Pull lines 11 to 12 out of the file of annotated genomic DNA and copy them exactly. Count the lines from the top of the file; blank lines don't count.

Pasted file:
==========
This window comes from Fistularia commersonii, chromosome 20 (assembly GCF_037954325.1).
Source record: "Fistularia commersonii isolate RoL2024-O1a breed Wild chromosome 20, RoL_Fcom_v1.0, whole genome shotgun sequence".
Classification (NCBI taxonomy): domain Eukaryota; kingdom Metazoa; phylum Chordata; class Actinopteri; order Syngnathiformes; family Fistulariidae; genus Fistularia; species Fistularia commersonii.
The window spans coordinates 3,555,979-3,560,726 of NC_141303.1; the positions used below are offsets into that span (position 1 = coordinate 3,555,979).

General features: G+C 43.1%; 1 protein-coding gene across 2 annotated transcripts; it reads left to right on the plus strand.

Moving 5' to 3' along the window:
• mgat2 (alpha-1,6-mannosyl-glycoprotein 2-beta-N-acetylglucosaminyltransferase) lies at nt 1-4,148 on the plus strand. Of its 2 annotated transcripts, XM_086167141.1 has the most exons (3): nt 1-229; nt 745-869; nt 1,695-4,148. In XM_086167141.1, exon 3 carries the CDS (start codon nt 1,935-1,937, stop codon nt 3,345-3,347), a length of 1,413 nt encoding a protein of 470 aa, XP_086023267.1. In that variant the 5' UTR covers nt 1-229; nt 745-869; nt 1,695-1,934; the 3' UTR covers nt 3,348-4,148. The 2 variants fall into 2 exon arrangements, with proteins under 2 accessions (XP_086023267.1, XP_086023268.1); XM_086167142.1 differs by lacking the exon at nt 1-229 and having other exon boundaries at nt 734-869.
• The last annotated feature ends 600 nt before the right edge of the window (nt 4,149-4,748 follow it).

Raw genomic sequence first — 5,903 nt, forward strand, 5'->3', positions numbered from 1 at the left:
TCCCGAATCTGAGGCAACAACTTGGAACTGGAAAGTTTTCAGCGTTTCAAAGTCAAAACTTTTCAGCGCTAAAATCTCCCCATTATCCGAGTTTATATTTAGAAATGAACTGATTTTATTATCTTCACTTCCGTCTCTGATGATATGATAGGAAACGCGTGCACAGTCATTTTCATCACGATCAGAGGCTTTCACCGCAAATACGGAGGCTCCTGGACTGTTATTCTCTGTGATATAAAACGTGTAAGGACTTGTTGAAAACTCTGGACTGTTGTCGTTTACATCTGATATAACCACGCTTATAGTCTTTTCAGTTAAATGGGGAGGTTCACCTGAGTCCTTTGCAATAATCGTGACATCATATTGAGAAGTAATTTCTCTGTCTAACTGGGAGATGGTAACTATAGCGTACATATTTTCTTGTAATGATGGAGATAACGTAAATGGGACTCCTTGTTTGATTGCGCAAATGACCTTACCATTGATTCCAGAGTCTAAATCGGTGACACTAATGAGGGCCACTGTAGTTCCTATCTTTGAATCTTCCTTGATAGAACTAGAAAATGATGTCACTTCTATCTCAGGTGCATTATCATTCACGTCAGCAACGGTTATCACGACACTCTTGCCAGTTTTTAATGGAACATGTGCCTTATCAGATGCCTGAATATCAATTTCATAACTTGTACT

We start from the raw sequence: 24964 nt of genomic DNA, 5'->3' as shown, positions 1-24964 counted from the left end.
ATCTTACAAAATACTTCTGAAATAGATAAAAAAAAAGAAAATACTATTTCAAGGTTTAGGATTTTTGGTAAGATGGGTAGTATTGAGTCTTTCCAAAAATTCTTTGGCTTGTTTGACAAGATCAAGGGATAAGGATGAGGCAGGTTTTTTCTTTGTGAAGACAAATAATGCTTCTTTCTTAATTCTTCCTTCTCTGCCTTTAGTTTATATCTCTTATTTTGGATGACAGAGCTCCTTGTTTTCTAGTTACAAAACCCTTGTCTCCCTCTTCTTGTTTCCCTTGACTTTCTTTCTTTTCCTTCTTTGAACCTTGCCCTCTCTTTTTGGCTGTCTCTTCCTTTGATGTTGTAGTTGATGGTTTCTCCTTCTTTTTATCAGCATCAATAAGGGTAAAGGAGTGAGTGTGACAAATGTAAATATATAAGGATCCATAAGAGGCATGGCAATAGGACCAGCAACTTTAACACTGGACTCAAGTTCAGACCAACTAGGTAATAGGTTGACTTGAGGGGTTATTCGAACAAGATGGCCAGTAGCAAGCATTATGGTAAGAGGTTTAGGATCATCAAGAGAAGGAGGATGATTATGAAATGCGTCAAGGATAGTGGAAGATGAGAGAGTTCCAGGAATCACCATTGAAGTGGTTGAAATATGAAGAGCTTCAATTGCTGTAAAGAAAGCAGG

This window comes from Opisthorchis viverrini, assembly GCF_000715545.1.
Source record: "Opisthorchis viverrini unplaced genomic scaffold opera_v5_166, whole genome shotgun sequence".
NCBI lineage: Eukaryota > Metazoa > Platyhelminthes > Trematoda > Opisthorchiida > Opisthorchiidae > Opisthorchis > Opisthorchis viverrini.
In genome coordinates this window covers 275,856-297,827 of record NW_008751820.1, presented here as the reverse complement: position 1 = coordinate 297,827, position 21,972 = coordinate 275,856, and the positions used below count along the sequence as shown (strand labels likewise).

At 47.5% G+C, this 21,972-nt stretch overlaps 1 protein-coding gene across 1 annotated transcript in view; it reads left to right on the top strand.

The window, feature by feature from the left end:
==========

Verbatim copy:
We start from the raw sequence: 24964 nt of genomic DNA, 5'->3' as shown, positions 1-24964 counted from the left end.
ATCTTACAAAATACTTCTGAAATAGATAAAAAAAAAGAAAATACTATTTCAAGGTTTAGGATTTTTGGTAAGATGGGTAGTATTGAGTCTTTCCAAAAATTCTTTGGCTTGTTTGACAAGATCAAGGGATAAGGATGAGGCAGGTTTTTTCTTTGTGAAGACAAATAATGCTTCTTTCTTAATTCTTCCTTCTCTGCCTTTAGTTTATATCTCTTATTTTGGATGACAGAGCTCCTTGTTTTCTAGTTACAAAACCCTTGTCTCCCTCTTCTTGTTTCCCTTGACTTTCTTTCTTTTCCTTCTTTGAACCTTGCCCTCTCTTTTTGGCTGTCTCTTCCTTTGATGTTGTAGTTGATGGTTTCTCCTTCTTTTTATCAGCATCAATAAGGGTAAAGGAGTGAGTGTGACAAATGTAAATATATAAGGATCCATAAGAGGCATGGCAATAGGACCAGCAACTTTAACACTGGACTCAAGTTCAGACCAACTAGGTAATAGGTTGACTTGAGGGGTTATTCGAACAAGATGGCCAGTAGCAAGCATTATGGTAAGAGGTTTAGGATCATCAAGAGAAGGAGGATGATTATGAAATGCGTCAAGGATAGTGGAAGATGAGAGAGTTCCAGGAATCACCATTGAAGTGGTTGAAATATGAAGAGCTTCAATTGCTGTAAAGAAAGCAGG